When Medication Is Not Enough
Depression, Anxiety and Medication
An estimated 40 million adults in the United States, 18% of the population, suffer with an anxiety disorder. 8.2% of the adult population struggle with a form of depression. (ADAA 2016) If you do the math, that’s 26.2%…over 1/4 of the US adult population! In children, the statistic is 1 in 8. (ADAA 2016) The numbers are staggering.
Prescription medication is usually the first line of defense for treating these disorders. These medications include Zoloft, Xanax, Lexapro…the list goes on and on. Trust me, I don’t mean to sit here and bash medications. They have their place and have helped a lot of people feel better. They are proven to improve anxiety and depression by altering hormone and chemical levels, thus improving your mood. But is there more we can do?
At the biological level, chemical imbalances lead to depression and anxiety. For example, serotonin, dopamine and oxytocin are the “big three” neurotransmitters in your body associated with happiness. At balanced levels, they make you feel happy, energized and motivated. When unbalanced, you feel a shift in how you feel. So yes, taking pills can have a positive effect on your moods. But have you ever thought, why don’t I produce enough happy hormones? Why aren’t my chemicals balanced? Medication helps alleviate symptoms, but that’s only half of the equation. What about the other half? What about the underlying cause of the symptom? Not to mention that many individuals cannot or chose not to take prescription medication.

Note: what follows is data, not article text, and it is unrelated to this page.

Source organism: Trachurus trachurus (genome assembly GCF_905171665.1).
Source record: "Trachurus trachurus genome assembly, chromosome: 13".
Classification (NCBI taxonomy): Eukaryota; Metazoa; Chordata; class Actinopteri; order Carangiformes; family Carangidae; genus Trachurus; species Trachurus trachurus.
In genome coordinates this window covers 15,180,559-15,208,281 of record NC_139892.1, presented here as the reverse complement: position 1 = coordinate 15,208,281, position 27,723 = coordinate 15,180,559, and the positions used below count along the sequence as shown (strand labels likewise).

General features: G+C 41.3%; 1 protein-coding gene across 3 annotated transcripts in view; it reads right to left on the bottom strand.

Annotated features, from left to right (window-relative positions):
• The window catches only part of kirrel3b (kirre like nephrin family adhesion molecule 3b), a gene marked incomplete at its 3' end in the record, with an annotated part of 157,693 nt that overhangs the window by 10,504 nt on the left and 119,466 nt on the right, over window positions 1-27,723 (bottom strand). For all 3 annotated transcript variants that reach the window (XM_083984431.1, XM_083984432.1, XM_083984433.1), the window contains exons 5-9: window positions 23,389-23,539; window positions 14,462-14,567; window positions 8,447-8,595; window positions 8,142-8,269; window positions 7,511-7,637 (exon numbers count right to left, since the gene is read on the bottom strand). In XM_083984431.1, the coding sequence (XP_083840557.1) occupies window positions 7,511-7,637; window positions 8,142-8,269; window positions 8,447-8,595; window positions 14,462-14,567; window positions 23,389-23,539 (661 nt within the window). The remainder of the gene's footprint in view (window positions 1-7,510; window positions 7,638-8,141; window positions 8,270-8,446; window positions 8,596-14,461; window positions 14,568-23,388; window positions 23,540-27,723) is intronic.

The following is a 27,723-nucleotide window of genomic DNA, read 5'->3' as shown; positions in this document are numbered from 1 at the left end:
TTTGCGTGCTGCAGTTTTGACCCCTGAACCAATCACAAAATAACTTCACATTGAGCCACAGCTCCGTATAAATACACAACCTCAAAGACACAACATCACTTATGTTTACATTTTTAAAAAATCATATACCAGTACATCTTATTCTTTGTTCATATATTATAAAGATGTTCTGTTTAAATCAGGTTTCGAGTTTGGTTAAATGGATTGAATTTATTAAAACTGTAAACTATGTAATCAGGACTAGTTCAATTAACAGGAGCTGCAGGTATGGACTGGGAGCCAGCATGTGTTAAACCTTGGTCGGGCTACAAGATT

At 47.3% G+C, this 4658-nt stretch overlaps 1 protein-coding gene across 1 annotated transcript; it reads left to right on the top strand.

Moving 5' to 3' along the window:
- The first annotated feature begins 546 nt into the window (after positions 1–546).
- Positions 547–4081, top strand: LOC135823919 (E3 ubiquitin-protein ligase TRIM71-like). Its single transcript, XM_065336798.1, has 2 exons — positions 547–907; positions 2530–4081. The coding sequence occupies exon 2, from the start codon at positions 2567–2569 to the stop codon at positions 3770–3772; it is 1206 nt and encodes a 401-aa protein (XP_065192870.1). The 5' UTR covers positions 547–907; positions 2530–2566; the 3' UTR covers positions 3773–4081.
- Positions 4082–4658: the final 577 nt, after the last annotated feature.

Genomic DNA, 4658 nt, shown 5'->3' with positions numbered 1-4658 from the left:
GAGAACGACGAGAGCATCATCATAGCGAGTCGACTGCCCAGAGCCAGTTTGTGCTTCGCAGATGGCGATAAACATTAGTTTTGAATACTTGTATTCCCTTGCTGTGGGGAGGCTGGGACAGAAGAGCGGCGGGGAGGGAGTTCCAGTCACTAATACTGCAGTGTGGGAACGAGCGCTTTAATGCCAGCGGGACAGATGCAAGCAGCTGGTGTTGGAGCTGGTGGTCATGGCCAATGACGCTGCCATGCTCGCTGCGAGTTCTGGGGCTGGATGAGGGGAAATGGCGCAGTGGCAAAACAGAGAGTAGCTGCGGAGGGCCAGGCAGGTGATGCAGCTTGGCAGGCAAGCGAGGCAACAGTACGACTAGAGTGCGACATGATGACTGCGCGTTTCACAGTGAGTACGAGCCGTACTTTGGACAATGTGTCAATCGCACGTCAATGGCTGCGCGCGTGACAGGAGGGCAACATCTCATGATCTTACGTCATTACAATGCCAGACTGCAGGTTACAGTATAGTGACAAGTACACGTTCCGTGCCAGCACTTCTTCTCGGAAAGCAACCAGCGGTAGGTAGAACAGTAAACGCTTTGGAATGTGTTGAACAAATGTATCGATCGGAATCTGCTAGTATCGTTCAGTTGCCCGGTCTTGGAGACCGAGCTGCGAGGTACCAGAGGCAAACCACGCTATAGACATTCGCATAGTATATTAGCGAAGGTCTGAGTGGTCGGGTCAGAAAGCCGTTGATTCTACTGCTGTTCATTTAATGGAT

Experiences Shape the Brain
As a behavior specialist, I noticed that the driving forces behind an individual’s behavior were limiting beliefs learned during earlier experiences. Stressful experiences can impact our body’s ability to produce neurotransmitters on a balanced level. This can result in a myriad of symptoms including anxiety, depression, chronic pain, etc. This then begs the question: can we rewire our brains and be symptom free?
Scientists originally believed the majority of brain development occurs in our younger years and stops at adulthood. New research has now discovered the concept of Neuroplasticity. This means that the brain can constantly grow and change throughout someone’s life, no matter what their age is. If this is possible, can we rewire our brains and bodies so that chemical levels can be balanced? Well, it is possible. Anxiety, depression, chronic pain, all do not have to be a lifelong struggle.
A different Approach
EMDR (Eye Movement Desensitization & Reprocessing) is an evidenced based psychotherapy that works by sorting through associated memories that have contributed to the current way one is feeling. Often times, it may be difficult to find memories or to realize that an experience may have had a stronger impact that you thought. In a typical EMDR session, the therapist and client work to make connections between experiences, thoughts, emotions, and body sensations. The client then processes this information using bilateral stimulation, such as eye movements or tapping, to work through any associated material that causes distress. EMDR is complete when an individual no longer experiences intense emotional reactivity when thinking about the memory or when present day experiences no longer trigger them. There is a noticeable positive change in overall functioning and behavior.